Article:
Certain soaps and skin care products can worsen eczema. Soaps free from fragrance, dye, and allergens are best for people with eczema.

Individuals with this condition may experience flare-ups after using some products. Because many soaps, lotions, and detergents contain harsh ingredients and scents, they can make skin feel drier and itchier than before.

While it is important to use products that do not cause irritation and worsen eczema, it can be difficult to find the right ones.

Read more to learn about the best soaps for eczema, which ones to avoid, and more.

Scent and dye free soaps, which are good for people with eczema.Share on Pinterest
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Many soaps contain ingredients that can irritate skin and worsen eczema. People with eczema may find their skin responds best to gentle skin care products that are free from fragrances, dyes, and other allergens.

The American Academy of Allergy, Asthma & Immunology recommends that individuals with eczema should use soap-free cleansers. Many of these cleansers are also free from sodium lauryl sulfate, the chemical that makes soap foamy.

Some products that have endorsement from the National Eczema Association (NEA) include:

  • Cetaphil PRO Gentle Body Wash
  • CLn BodyWash
  • Cerave Soothing Body Wash
  • Skinfix Eczema Soothing Wash
  • Neutrogena Ultra Gentle Hydrating Cleanser
  • CLn Facial Cleanser
  • Skinfix Eczema Soothing Wash

Soaps that contain allergens and harsh chemicals are more likely to irritate a person’s skin, which can worsen their eczema.

The detergents in many soaps –– such as sodium lauryl sulfate –– strip the skin of its natural oils, leaving it feeling tight and itchy.

Individuals with eczema should carefully read labels on soaps and cleansers. They should pay particular attention to:

  • Allergens: This includes any ingredients that have caused irritation in the past.
  • Fragrance: These can be an allergen, so people with eczema should look for products that are free from fragrances.
  • Alkaline: Many soaps have a balanced pH — which refers to their acidity levels — but individuals with eczema should still check for alkaline soaps, which can affect the skin barrier and increase their pH levels.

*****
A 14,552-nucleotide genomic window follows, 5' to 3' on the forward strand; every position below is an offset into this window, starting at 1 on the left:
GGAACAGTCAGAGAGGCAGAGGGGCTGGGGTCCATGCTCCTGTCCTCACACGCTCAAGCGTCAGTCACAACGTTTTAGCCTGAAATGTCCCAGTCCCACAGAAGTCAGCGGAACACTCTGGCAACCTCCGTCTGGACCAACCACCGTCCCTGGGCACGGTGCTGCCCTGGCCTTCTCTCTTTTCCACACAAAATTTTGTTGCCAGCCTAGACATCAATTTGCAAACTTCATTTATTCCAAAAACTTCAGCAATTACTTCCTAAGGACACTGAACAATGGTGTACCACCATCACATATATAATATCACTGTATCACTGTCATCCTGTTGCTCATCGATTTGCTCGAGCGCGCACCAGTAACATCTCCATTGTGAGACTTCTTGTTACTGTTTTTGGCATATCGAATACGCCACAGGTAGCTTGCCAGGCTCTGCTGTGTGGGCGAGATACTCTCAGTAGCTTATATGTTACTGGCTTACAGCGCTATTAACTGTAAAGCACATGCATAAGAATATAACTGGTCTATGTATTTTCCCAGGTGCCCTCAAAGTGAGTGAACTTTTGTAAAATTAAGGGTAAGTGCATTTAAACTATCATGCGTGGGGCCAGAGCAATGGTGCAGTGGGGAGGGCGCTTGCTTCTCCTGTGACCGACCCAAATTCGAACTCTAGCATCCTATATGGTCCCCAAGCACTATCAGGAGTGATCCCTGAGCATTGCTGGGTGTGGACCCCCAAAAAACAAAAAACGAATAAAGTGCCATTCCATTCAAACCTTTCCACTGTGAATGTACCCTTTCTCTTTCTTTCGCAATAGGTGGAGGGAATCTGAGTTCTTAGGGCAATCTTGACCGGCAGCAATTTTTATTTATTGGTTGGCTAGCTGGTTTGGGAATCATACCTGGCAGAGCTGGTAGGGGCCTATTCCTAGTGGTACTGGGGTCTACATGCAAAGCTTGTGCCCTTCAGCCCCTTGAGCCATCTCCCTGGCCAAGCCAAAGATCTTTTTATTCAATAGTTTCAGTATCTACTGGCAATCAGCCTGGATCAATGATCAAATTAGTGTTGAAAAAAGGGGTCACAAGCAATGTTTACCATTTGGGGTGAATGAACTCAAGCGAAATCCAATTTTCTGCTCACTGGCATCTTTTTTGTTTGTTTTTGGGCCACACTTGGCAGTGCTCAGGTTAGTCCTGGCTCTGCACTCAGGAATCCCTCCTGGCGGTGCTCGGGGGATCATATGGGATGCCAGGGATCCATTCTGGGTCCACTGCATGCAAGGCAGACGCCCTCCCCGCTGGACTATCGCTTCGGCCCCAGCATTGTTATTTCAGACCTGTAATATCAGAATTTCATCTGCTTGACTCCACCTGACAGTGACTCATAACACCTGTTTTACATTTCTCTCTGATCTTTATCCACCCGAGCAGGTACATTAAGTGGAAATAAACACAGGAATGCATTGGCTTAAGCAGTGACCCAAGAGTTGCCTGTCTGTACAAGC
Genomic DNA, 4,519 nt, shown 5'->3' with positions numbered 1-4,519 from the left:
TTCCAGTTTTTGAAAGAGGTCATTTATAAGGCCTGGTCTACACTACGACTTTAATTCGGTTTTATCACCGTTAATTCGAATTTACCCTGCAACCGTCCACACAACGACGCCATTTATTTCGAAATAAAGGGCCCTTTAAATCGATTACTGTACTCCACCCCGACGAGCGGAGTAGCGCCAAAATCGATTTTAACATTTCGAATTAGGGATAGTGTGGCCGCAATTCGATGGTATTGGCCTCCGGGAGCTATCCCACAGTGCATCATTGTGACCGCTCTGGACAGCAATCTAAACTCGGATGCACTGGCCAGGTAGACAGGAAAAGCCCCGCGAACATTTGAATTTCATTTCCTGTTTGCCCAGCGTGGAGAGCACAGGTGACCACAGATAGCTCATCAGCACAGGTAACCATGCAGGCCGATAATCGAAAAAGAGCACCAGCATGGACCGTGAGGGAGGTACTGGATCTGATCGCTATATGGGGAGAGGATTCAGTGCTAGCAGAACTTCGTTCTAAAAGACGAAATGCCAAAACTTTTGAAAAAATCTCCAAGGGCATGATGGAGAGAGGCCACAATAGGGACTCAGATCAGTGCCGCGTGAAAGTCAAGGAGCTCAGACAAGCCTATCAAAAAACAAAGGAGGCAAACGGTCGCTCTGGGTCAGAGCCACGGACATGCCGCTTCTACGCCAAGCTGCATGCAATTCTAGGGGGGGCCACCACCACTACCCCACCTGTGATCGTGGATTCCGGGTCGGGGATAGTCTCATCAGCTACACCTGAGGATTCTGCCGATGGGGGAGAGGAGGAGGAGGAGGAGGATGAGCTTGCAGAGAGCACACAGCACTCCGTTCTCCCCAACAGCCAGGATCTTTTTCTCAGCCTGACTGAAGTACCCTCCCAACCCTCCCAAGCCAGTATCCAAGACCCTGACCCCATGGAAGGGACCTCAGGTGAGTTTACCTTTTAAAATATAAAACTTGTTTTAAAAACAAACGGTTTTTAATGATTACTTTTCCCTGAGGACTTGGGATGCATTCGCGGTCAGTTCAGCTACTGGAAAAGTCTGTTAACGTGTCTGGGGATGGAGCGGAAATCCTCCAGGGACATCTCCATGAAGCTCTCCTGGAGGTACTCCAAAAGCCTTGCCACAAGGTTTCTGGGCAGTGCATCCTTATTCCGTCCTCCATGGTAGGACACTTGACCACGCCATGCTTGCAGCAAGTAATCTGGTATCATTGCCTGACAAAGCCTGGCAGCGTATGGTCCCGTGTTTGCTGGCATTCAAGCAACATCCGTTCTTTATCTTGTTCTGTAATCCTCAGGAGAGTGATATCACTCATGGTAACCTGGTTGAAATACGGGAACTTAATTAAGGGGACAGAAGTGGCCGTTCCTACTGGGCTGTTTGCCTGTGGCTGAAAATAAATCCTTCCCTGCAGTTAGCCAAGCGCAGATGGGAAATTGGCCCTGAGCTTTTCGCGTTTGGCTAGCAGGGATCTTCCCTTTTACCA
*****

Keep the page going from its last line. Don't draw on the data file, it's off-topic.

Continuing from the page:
• Deodorant: People with eczema should avoid deodorant soaps, as they usually contain skin-irritating scents.
  • Dye: Those with eczema should avoid soaps that contain dye, which can be an allergen.
  • Harsh soaps: Some ingredients, which may worsen eczema, include propylene glycol, salicylic acid, and formaldehyde.
  • Endorsements: Products with approval from organizations, such as the NEA, may be more suitable for individuals with eczema.

Finding the right soap for a person’s skin can be tricky. Every person’s skin is different, which means it will respond differently to certain products. Therefore, what works for one individual with eczema may not work for someone else.

Additionally, eczema can change over time, which may mean that certain products become less effective.

A person with this skin condition may wish to contact a dermatologist for cleanser recommendations. After evaluating an individual’s skin type and eczema, they can decide which products are best suited to them.

People can also try products with NEA endorsement. It may be helpful to test different products systematically and figure out the ones that work best.

They can do this by performing a patch test at home.

To complete a patch test, a person applies a small amount of the soap to their wrist, cleans and dries the area, then covers it with a wrap or bandage. They should not wash the area for 48 hours but monitor it for signs of an allergic reaction, such as redness, itchiness, or rash.

If a reaction occurs, the individual should remove the bandage and wash the area thoroughly.

They can also use an over-the-counter (OTC) cream that contains hydrocortisone or a soothing lotion such as calamine lotion. An OTC antihistamine may also reduce itchiness.

If there is no reaction, the product is likely safe for a person’s skin.

A person should seek emergency medical attention if they experience a serious allergic reaction to a product or if their eczema shows signs of infection, such as producing pus.

They may also wish to contact a doctor if their eczema spreads to a large area of their body.

Eczema is a common allergic skin condition. Finding the right soap can be difficult, but recommendations state that people with eczema use soap-free cleansers.

They should also avoid products with fragrances, dyes, harsh chemicals, and deodorants.

People can try patch testing different soaps or contact a dermatologist to find which cleanser works best for them. They should also seek medical attention if they experience a serious allergic reaction or their eczema show signs of infection.